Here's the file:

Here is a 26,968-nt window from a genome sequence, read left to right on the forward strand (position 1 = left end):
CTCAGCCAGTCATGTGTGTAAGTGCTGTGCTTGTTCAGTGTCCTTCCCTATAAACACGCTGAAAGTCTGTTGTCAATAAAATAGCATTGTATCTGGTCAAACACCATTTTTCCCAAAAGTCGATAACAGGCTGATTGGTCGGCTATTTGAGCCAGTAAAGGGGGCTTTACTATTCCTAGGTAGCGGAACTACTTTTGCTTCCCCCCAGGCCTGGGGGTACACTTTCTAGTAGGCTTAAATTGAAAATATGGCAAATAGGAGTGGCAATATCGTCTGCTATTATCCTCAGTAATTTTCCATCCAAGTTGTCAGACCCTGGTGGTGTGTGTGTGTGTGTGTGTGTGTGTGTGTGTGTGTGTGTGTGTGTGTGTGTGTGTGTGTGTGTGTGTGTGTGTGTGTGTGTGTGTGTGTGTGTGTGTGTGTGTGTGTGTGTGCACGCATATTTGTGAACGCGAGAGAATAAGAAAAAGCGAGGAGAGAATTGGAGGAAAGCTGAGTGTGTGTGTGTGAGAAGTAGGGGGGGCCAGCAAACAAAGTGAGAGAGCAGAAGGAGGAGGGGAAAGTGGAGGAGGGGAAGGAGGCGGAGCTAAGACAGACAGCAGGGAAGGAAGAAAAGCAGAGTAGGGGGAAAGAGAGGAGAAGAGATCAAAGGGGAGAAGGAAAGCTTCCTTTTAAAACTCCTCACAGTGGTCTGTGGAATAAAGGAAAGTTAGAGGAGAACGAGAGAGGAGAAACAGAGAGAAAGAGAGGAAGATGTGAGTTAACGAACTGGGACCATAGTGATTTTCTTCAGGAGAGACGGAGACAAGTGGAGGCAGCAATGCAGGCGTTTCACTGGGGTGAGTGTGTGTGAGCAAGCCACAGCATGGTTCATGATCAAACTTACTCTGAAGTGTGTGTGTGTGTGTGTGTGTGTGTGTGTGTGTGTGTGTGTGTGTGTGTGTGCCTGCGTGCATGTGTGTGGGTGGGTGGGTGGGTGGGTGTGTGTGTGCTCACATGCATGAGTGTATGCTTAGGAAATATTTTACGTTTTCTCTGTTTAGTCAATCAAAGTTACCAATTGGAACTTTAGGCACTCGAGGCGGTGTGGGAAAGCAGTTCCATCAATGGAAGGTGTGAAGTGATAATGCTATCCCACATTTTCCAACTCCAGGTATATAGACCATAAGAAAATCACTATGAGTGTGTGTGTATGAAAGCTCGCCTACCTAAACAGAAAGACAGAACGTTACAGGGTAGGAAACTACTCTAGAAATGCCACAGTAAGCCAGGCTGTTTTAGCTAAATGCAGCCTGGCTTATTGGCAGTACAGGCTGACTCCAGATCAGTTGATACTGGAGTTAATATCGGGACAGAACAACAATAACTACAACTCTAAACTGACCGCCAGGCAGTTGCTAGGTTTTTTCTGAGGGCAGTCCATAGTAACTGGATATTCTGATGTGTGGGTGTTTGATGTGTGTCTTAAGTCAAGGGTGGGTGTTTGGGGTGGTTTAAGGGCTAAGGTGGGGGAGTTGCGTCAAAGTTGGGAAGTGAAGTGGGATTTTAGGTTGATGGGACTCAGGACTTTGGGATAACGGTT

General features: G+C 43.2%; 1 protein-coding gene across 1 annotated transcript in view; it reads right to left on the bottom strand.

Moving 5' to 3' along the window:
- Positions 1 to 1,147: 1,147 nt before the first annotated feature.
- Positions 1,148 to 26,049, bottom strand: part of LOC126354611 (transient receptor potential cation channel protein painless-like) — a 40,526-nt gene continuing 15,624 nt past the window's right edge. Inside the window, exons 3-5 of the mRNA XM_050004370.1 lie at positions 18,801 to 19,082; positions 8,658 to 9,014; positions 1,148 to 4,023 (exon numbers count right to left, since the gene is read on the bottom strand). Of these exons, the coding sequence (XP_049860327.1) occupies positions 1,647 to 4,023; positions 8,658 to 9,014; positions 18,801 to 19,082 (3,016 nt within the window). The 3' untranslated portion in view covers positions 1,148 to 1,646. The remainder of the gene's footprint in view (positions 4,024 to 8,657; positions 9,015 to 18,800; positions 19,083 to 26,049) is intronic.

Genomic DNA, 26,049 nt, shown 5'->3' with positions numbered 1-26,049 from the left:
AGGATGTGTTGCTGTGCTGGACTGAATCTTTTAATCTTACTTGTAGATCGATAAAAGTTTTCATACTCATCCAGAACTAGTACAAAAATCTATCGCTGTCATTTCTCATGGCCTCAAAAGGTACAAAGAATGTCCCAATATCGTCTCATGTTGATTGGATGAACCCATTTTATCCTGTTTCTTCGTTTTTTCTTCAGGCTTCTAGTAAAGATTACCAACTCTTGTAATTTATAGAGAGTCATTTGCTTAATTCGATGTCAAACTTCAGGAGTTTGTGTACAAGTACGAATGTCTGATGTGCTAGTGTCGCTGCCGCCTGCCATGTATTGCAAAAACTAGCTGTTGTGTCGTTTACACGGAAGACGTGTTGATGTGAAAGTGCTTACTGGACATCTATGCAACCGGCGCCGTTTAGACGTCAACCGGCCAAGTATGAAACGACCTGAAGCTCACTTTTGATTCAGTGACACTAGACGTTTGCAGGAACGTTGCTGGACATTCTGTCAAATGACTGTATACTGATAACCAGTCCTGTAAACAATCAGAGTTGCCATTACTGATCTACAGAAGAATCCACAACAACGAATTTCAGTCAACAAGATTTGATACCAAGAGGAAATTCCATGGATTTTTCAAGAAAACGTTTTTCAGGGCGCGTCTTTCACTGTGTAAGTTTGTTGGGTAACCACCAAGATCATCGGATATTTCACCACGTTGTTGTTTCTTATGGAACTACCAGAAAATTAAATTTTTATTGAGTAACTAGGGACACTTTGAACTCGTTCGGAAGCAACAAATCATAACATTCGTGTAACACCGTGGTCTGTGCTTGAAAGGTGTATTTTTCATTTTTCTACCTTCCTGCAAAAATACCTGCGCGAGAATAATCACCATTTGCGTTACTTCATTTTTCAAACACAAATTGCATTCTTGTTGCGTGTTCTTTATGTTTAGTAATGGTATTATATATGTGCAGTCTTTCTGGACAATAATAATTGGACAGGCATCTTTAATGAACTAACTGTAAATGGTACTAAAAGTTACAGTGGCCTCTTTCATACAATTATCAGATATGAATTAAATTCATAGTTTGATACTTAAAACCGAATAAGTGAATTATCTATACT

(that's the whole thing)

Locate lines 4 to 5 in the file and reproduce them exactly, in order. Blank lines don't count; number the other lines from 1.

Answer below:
Moving 5' to 3' along the window:
- Positions 1 to 1,147: 1,147 nt before the first annotated feature.